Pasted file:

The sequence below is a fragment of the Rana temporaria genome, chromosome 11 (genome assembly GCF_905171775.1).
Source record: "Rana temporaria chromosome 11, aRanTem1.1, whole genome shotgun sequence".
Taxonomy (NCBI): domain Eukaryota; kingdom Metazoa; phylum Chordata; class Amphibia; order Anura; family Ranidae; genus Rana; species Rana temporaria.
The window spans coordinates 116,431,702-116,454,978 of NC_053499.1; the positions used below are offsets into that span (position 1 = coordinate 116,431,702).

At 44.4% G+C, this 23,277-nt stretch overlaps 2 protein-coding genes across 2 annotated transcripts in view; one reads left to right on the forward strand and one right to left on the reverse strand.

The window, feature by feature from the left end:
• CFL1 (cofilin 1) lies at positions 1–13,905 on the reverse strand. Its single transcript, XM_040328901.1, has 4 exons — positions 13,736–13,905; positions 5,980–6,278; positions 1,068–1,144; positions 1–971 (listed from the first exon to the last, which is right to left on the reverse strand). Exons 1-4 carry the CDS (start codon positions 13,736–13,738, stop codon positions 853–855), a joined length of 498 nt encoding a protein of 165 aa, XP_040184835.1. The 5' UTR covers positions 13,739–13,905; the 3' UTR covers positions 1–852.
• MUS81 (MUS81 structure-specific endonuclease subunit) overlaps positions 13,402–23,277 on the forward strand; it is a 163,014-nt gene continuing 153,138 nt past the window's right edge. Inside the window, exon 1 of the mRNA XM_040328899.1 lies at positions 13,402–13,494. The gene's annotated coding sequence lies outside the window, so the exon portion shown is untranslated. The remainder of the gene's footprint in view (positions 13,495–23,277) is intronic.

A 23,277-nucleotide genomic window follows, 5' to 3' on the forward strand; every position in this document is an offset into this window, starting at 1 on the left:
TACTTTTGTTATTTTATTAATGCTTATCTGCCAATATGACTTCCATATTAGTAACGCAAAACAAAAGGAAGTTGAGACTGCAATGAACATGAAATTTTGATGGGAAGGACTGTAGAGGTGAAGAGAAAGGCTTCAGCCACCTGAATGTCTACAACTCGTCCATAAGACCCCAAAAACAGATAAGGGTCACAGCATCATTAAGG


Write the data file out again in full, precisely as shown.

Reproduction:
The sequence below is a fragment of the Rana temporaria genome, chromosome 11 (genome assembly GCF_905171775.1).
Source record: "Rana temporaria chromosome 11, aRanTem1.1, whole genome shotgun sequence".
Taxonomy (NCBI): domain Eukaryota; kingdom Metazoa; phylum Chordata; class Amphibia; order Anura; family Ranidae; genus Rana; species Rana temporaria.
The window spans coordinates 116,431,702-116,454,978 of NC_053499.1; the positions used below are offsets into that span (position 1 = coordinate 116,431,702).

At 44.4% G+C, this 23,277-nt stretch overlaps 2 protein-coding genes across 2 annotated transcripts in view; one reads left to right on the forward strand and one right to left on the reverse strand.

The window, feature by feature from the left end:
• CFL1 (cofilin 1) lies at positions 1–13,905 on the reverse strand. Its single transcript, XM_040328901.1, has 4 exons — positions 13,736–13,905; positions 5,980–6,278; positions 1,068–1,144; positions 1–971 (listed from the first exon to the last, which is right to left on the reverse strand). Exons 1-4 carry the CDS (start codon positions 13,736–13,738, stop codon positions 853–855), a joined length of 498 nt encoding a protein of 165 aa, XP_040184835.1. The 5' UTR covers positions 13,739–13,905; the 3' UTR covers positions 1–852.
• MUS81 (MUS81 structure-specific endonuclease subunit) overlaps positions 13,402–23,277 on the forward strand; it is a 163,014-nt gene continuing 153,138 nt past the window's right edge. Inside the window, exon 1 of the mRNA XM_040328899.1 lies at positions 13,402–13,494. The gene's annotated coding sequence lies outside the window, so the exon portion shown is untranslated. The remainder of the gene's footprint in view (positions 13,495–23,277) is intronic.

A 23,277-nucleotide genomic window follows, 5' to 3' on the forward strand; every position in this document is an offset into this window, starting at 1 on the left:
TACTTTTGTTATTTTATTAATGCTTATCTGCCAATATGACTTCCATATTAGTAACGCAAAACAAAAGGAAGTTGAGACTGCAATGAACATGAAATTTTGATGGGAAGGACTGTAGAGGTGAAGAGAAAGGCTTCAGCCACCTGAATGTCTACAACTCGTCCATAAGACCCCAAAAACAGATAAGGGTCACAGCATCATTAAGG